Featured Writer R.J. Sills upgrades his artillery in this week’s #TokuTuesday!
So an article that is not about Power Rangers? You read right! For those who wonder how the movie Pacific Rim is considered Tokusatsu, a quick definition is in order: Tokusatsu is any live action film or television show that uses a great amount of special effects. Giant robots and monsters? Most likely Tokusatsu. This is mostly limited to Japan, as Toku is hugely popular there; however, there a few times that other countries have taken a shot at Toku. Pacific Rim is an example of this.
Director Guillermo del Toro decided to make a movie that was not a remake or reboot of any previous franchise, but he wanted to do something that reminded him of his time as a kid watching various animes and toku with giant robots defeating giant monsters. It actually took him a few years to get it all together and how he liked it. Did all this hard work turn into one of the greatest films ever? We shall find out!
As the movie begins, it shows two words: “Kaiju” and “Jaeger.” Kaiju is a Japanese term for giant beast. Jaeger is a German term for hunter. We are introduced to an attack on San Francisco by a giant monster. After massive destruction, it was defeated, but then more started coming. The governments of the world decided to cast aside all rivalries to combat this threat by creating new giant robots to fight these creatures. At first it seemed too much for one pilot, so a two pilot system was introduced. Using a neural handshake, the two pilots would link and share memories and thoughts, allowing better control of the Jaegers.
The story focuses on pilot Raleigh Becket and the American Jaeger, Gypsy Danger. After the defeat of a Kaiju and loss of his older brother Yancy, Raleigh dropped off the grid for a few years, haunted by demons from his past. During this time, the Jaeger program was slowly shut down in favor of a new defense made by the world’s governments. Marshall Stacker Pentecost has assembled the last four Jaegers in a final effort to close the portal through which all of these monsters have come. Raleigh teams up with Pentecost’s apprentice Mako Mori, along with the rebuilt Gypsy Danger, to save the world from total destruction.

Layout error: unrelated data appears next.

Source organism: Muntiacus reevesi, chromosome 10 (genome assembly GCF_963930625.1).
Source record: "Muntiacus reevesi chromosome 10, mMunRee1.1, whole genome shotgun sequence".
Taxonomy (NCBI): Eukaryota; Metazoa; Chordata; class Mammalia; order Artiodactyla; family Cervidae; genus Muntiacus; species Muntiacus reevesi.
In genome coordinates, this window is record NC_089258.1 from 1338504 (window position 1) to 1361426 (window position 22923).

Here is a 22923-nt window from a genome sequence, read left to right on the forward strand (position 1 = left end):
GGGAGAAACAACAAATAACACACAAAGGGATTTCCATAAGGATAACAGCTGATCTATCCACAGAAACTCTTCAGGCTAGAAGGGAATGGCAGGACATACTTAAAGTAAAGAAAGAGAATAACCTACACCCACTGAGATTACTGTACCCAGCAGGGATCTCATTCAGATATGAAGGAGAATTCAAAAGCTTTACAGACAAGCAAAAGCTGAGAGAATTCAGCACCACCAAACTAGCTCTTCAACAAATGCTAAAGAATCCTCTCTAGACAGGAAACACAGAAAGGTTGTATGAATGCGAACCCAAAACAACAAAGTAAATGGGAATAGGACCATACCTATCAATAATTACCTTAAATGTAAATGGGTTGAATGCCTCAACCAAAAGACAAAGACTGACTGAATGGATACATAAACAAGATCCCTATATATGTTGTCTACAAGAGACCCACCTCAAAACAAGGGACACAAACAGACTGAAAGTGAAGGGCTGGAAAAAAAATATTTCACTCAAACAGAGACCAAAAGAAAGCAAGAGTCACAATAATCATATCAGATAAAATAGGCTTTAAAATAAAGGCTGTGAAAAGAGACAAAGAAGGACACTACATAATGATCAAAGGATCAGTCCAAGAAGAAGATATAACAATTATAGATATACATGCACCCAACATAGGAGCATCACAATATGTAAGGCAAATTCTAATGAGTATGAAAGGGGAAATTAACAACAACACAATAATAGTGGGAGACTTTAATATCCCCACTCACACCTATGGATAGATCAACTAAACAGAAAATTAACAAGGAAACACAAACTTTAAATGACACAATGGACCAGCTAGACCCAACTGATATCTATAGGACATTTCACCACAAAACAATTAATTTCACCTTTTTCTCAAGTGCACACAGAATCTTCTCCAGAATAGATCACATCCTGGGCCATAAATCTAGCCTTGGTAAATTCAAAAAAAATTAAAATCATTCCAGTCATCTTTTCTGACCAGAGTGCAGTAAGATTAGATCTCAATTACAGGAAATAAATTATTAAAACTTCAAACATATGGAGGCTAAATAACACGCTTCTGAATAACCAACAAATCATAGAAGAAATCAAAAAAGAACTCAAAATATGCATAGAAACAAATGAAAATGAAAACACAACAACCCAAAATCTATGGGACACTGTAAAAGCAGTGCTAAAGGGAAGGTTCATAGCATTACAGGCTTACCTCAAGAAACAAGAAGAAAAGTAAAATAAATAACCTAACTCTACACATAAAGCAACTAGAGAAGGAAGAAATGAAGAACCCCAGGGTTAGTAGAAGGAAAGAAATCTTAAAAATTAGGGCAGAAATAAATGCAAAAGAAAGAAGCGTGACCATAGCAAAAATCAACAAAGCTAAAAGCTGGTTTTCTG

What happens? Well, you really need to see it for yourself. In one of the few movies nowadays that is not rebooted or continuing an existing franchise, del Toro does an excellent job at making this new world of robots and monsters seem real. The characters and subplots are a bit lacking at times, but if you want to just sit back and watch stuff get blown up and giant aliens get knocked in the face with a cargo ship, then this is your movie. For those of you who are into a lot of Toku like I am and have heard of Kamen Rider, there is a small, possibly unintentional, reference in the beginning of the film. I personally enjoyed the entire movie, from the first time I saw it in theaters last year to now. A sequel has already been greenlit and is in development at the moment.
The film has been out on DVD for awhile now, so you can find it wherever you usually buy movies, and I must recommend the Two-Disc Special Edition available on both Blu-Ray and DVD. All of the special and behind the scenes features are great to watch, especially the director’s commentary by the man himself. Trust me, you do not want to skip this great original chapter in American Tokusatsu!
Here’s lots of other things you can also do: